In 2012, a large team from China Power Investment Corporation arrived in the high desert in Qinghai province and began building 15.7 GW worth of solar across 345 square kilometres.

It was here that China first figured out how to make intermittent power reliable. Excess power was sent to a hydropower station 40km away and used to pump water uphill. At night, the water would flow back down through the turbines. Technologies developed here are now being used in other large-scale hybrid projects, such as hydro-solar, wind-solar and wind-solar-hydro projects.

Huge solar farms carpet the desert in Qinghai – and new work opens the door to revegetating in the shade of the panels. Shutterstock
Huge solar farms carpet the desert in Qinghai – and new work opens the door to revegetating in the shade of the panels. Shutterstock

In 2022, the government announced plans to install 500 GW worth of solar, onshore and offshore wind projects in the Gobi Desert across Xinjiang, Inner Mongolia, and Gansu provinces.

These are intended to not only supercharge China’s clean energy supply, but to tackle desert expansion. Solar panels stabilise the movement of sand and absorb sunlight, reducing evaporation of scarce water and giving plants a better chance at survival. This knowledge, too, came from the Qinghai solar farms, where plants began growing in the shade.

Plenty of room for solar: China’s two major deserts, the Gobi and Taklamakan, are home to more and more solar. <a href="https://commons.wikimedia.org/wiki/File:GobiTaklamakanMap.jpg" rel="nofollow noopener" target="_blank" data-ylk="slk:TheDrive/Wikimedia;elm:context_link;itc:0;sec:content-canvas" class="link ">TheDrive/Wikimedia</a>, <a href="http://creativecommons.org/licenses/by-nd/4.0/" rel="nofollow noopener" target="_blank" data-ylk="slk:CC BY-ND;elm:context_link;itc:0;sec:content-canvas" class="link ">CC BY-ND</a>

China’s focus on technology has given it combined solar and salt farms, floating solar power plants and energy storage ranging from batteries to compressed air to kinetic flywheels and hydrogen.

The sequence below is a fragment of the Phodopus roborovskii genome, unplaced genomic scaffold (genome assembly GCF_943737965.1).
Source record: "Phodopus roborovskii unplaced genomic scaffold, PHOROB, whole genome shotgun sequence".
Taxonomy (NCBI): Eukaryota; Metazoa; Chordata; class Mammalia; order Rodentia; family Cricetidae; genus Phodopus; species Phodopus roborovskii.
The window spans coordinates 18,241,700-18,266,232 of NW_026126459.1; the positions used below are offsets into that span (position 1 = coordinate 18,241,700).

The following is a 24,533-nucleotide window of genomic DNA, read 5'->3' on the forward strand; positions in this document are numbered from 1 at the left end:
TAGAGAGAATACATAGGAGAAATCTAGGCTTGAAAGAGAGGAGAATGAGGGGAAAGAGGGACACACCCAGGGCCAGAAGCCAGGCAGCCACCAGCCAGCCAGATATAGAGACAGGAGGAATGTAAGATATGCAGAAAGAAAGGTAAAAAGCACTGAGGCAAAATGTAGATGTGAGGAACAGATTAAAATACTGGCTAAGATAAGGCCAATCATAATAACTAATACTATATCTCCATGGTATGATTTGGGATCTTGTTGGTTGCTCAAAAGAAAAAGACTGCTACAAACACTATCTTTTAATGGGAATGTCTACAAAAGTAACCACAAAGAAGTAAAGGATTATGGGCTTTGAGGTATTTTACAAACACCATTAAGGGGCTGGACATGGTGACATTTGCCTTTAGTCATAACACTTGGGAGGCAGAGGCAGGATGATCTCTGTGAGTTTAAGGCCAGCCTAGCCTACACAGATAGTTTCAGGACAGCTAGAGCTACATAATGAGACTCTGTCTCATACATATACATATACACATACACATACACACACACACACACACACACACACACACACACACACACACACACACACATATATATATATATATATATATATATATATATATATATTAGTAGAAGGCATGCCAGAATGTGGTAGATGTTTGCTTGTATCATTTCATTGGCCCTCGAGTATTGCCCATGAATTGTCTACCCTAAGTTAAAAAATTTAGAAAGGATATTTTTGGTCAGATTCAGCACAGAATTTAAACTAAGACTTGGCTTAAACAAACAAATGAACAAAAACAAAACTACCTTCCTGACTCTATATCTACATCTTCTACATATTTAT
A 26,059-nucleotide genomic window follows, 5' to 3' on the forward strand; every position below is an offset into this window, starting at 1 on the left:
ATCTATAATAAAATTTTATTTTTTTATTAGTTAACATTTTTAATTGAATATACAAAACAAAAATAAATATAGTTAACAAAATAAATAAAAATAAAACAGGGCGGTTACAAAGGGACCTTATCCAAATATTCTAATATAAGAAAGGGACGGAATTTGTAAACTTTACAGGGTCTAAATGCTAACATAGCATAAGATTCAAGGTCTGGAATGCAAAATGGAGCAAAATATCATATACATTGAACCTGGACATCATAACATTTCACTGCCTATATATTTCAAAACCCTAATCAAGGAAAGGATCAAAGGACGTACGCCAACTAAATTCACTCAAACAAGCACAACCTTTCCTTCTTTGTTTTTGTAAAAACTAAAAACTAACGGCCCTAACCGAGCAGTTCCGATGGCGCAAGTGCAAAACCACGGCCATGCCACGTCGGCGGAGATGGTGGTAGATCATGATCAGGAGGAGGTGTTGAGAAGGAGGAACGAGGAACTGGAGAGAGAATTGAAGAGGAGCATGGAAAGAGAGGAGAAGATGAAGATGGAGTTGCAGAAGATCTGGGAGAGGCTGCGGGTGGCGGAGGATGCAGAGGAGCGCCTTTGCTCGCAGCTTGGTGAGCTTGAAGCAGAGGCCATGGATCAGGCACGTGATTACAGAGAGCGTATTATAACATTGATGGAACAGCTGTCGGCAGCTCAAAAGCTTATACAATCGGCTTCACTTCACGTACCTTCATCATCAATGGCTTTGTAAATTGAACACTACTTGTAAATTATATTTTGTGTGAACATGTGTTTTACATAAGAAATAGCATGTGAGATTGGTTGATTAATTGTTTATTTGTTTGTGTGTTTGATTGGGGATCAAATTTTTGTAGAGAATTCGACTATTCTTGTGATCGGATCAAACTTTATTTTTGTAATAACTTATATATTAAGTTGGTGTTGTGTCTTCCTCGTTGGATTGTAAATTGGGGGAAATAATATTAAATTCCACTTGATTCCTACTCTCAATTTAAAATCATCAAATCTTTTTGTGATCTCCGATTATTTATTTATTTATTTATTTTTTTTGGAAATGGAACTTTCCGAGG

While the US and China cooperate at COP28, competition is not far away. China already dominates many clean energy technologies, but the US is trying to catch up through the massive green spend in last year’s Inflation Reduction Act.

According to the International Energy Agency, half of all emissions cuts needed to achieve net-zero by 2050 will come from technologies currently at demonstration or prototype phase. These include cheap green hydrogen, next generation nuclear, next generation solar and wind, and functioning carbon capture and storage for remaining fossil fuel use.

What has China achieved at COP28?

China is backing global calls to triple renewable capacity by 2030 and has agreed to tackle methane emissions, a particularly potent greenhouse gas.

China is far behind energy efficiency – it uses about 50% more per unit of GDP than in the US, and double that of Japan. It has not invested in energy efficiency as it has in other low-carbon areas.

This could change. US and China agreed in November to restart joint energy efficiency work on industry, buildings, transportation, and equipment, seen as harder areas to cut emissions.

At COP28, we will likely see states agree to double the rate of energy efficiency improvement from 2% to 4% a year by 2030. It remains to be seen whether China will join them.


Correction: an earlier version of this article stated 53% of China’s electricity came from low carbon sources. That figure refers to capacity not generation.


Read more: 'Matter of national destiny': China’s energy crisis sees the world’s top emitter investing in more coal


This article is republished from The Conversation is the world's leading publisher of research-based news and analysis. A unique collaboration between academics and journalists. It was written by: Xu Yi-chong, Griffith University.

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Xu Yi-chong does not work for, consult, own shares in or receive funding from any company or organisation that would benefit from this article, and has disclosed no relevant affiliations beyond their academic appointment.